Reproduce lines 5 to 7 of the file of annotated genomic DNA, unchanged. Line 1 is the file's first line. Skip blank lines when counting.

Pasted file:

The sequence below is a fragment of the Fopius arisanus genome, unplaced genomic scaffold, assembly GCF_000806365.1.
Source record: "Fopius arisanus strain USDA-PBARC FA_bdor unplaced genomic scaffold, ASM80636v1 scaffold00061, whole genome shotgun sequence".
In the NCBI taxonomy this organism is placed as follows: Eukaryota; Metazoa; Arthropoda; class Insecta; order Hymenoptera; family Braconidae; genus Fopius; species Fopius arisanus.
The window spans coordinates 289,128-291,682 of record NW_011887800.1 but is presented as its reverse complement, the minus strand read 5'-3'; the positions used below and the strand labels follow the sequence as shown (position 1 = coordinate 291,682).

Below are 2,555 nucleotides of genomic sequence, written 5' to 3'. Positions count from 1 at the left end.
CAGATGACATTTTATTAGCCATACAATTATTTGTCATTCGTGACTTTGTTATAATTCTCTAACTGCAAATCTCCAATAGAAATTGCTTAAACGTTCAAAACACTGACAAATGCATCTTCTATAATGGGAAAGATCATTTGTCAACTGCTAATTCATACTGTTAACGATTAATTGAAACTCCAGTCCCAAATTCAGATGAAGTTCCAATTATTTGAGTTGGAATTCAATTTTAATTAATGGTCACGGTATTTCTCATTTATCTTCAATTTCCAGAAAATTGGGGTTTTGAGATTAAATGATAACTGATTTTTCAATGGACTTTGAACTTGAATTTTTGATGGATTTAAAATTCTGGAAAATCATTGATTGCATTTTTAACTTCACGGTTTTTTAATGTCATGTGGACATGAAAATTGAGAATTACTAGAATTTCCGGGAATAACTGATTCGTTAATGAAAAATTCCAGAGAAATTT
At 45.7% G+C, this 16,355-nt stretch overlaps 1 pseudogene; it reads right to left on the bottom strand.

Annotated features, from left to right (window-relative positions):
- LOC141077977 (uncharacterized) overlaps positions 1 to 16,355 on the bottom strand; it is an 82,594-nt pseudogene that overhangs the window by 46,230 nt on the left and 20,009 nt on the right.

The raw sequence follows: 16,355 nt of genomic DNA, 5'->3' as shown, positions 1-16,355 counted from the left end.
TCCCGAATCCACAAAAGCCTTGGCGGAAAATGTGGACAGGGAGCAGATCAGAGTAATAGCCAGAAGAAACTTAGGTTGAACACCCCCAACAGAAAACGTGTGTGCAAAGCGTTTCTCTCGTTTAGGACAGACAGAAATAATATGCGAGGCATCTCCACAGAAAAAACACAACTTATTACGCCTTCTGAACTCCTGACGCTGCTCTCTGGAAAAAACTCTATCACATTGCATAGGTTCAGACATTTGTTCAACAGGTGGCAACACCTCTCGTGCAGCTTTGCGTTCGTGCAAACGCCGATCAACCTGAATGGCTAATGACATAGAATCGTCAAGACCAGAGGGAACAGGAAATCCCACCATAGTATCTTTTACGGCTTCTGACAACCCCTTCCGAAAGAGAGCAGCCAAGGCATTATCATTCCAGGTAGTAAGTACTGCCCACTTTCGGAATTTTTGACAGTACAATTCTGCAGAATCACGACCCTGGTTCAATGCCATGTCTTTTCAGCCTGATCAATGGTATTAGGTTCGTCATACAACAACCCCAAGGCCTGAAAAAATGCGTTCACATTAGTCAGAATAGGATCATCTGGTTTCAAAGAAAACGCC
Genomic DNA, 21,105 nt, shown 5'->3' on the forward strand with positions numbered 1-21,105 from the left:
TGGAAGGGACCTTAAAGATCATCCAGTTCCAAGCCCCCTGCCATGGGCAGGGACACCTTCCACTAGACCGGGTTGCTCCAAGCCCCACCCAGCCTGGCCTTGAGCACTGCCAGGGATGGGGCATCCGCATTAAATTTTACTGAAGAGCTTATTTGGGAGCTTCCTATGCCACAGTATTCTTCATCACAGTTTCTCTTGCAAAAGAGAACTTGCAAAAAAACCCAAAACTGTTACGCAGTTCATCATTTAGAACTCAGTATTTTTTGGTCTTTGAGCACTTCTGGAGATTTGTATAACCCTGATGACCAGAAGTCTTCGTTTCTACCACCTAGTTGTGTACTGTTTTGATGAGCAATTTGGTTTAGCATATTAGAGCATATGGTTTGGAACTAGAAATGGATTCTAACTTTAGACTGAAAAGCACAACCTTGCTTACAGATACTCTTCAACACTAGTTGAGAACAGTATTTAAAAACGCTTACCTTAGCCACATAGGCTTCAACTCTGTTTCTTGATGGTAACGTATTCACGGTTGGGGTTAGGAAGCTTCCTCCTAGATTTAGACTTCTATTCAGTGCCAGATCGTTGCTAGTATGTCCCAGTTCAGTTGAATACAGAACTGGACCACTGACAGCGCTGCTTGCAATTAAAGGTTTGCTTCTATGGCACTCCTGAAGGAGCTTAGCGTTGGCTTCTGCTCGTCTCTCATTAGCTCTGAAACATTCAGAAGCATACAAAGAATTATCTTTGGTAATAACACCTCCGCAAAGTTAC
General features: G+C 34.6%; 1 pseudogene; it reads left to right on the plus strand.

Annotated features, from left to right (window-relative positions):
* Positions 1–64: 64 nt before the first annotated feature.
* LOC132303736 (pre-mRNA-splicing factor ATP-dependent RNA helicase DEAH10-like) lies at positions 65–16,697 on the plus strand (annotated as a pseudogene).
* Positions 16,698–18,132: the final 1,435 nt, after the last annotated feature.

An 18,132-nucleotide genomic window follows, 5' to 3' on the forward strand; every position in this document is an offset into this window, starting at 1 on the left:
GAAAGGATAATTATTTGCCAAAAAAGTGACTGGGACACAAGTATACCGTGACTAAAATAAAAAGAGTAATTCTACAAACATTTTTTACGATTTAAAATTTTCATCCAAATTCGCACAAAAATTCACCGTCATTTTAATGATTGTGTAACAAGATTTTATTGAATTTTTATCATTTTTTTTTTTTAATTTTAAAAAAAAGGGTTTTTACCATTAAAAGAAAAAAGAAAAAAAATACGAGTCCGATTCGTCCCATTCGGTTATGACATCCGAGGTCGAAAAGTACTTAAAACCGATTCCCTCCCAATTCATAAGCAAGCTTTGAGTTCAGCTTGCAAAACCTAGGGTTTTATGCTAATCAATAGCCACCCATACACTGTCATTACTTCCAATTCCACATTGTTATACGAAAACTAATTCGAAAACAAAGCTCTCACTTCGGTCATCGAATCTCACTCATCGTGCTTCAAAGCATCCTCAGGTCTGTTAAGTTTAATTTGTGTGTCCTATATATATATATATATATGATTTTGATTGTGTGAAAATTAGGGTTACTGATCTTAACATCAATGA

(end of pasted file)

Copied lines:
Below are 2,555 nucleotides of genomic sequence, written 5' to 3'. Positions count from 1 at the left end.
CAGATGACATTTTATTAGCCATACAATTATTTGTCATTCGTGACTTTGTTATAATTCTCTAACTGCAAATCTCCAATAGAAATTGCTTAAACGTTCAAAACACTGACAAATGCATCTTCTATAATGGGAAAGATCATTTGTCAACTGCTAATTCATACTGTTAACGATTAATTGAAACTCCAGTCCCAAATTCAGATGAAGTTCCAATTATTTGAGTTGGAATTCAATTTTAATTAATGGTCACGGTATTTCTCATTTATCTTCAATTTCCAGAAAATTGGGGTTTTGAGATTAAATGATAACTGATTTTTCAATGGACTTTGAACTTGAATTTTTGATGGATTTAAAATTCTGGAAAATCATTGATTGCATTTTTAACTTCACGGTTTTTTAATGTCATGTGGACATGAAAATTGAGAATTACTAGAATTTCCGGGAATAACTGATTCGTTAATGAAAAATTCCAGAGAAATTT
At 45.7% G+C, this 16,355-nt stretch overlaps 1 pseudogene; it reads right to left on the bottom strand.